Korean experimental art embraced Italy’s Arte Povera and America’s Conceptual Art largely through Japanese influences. Arte Povera, meaning “poor art,” was a movement in which artists explored a range of unconventional processes and nontraditional “everyday” materials. This movement found parallels with process art, conceptual art, and environmental art, garnering recognition as an international trend. Meanwhile, Conceptual Art placed greater emphasis on the artist’s intent than the finished piece, challenging conventional art notions and mediums.

Installation view of Motonaga Sadamasa's 'Work (Water),' (1956), "Gutai: Splendid Playground," the Solomon R. Guggenheim Museum, New York. Courtesy of the museum.

Above all, the influence of Japan’s Gutai Art Association (具体美術協會, 1954–1972), commonly referred to as “Gutai,” cannot be ignored in Korean experimental art. Led by Jirō Yoshihara from 1954 to 1972, the Gutai movement was an avant-garde initiative among Japan’s emerging artists. It aimed to establish international connections and solidify its position overseas, leaving a significant mark on world art. Notably, the Guggenheim Museum held a major Gutai retrospective in 2013.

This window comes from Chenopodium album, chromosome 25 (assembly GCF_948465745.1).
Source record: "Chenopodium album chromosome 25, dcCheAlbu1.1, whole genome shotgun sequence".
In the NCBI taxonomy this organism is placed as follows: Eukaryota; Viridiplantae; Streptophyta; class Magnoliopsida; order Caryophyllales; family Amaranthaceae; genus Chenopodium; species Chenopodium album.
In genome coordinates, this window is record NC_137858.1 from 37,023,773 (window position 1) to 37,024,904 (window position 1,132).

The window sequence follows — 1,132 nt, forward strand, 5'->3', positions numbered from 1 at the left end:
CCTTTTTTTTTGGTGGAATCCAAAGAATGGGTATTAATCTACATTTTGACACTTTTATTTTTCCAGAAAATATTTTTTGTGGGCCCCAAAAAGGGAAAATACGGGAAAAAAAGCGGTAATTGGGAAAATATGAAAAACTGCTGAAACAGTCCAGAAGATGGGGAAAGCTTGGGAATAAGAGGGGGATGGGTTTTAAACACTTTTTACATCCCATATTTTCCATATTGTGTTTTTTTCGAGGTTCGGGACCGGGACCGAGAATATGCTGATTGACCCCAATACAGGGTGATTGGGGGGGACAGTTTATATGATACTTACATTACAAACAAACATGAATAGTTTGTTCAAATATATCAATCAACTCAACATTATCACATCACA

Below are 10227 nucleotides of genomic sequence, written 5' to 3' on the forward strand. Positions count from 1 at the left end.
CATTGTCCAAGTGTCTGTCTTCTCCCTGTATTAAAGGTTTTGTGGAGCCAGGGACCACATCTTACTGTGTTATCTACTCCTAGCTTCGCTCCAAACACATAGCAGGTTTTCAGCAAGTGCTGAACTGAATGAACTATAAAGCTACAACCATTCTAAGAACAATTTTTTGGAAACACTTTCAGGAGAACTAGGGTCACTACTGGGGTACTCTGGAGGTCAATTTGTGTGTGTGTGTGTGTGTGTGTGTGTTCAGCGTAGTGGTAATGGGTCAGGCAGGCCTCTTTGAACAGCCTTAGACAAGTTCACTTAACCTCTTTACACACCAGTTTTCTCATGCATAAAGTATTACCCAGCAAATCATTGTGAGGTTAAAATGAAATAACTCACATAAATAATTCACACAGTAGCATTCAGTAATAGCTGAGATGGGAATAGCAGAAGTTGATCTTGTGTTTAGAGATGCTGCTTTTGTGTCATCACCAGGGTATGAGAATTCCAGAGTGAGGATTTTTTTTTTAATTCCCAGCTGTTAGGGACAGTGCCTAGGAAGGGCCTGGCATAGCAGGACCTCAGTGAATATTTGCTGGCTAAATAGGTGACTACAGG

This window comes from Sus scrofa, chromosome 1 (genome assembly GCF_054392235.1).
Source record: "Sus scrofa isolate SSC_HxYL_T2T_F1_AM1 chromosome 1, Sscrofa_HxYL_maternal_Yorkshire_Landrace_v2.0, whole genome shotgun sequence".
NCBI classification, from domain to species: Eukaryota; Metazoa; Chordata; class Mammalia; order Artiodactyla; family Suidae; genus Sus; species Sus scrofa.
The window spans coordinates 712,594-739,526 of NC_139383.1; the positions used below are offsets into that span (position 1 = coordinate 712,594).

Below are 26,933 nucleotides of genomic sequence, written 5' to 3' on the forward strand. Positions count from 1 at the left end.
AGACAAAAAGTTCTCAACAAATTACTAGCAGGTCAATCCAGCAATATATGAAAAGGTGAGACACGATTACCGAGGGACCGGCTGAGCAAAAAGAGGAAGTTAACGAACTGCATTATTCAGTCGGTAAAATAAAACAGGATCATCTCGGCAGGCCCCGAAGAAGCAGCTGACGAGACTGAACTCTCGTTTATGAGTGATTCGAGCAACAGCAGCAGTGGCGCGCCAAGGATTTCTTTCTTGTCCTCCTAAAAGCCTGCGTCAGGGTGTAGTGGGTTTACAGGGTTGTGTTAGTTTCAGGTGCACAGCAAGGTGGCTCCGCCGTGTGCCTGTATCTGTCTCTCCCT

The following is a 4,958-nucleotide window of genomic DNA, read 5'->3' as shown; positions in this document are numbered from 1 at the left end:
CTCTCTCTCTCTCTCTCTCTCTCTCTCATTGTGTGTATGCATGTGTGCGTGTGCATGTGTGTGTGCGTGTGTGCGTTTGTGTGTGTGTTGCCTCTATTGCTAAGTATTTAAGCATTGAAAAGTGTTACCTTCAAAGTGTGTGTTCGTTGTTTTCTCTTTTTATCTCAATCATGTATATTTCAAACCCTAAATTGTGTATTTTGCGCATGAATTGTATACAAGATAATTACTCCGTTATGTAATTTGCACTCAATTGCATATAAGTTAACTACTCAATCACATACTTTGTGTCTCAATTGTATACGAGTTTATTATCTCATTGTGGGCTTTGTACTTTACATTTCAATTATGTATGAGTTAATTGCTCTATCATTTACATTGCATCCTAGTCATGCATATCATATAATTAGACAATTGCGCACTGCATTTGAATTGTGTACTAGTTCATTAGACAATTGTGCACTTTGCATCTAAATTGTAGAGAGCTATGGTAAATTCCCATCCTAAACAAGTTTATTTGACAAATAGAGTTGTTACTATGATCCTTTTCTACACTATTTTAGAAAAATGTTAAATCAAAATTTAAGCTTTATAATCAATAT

Gutai also drew influence from Western conceptual art, engaging in gestural painting, performances, and a back-and-forth exploration of materiality. This movement brought about changes in Japanese art discourse, often referred to as the “anti-art movement,” as it focused on the act itself rather than using art as a political gesture.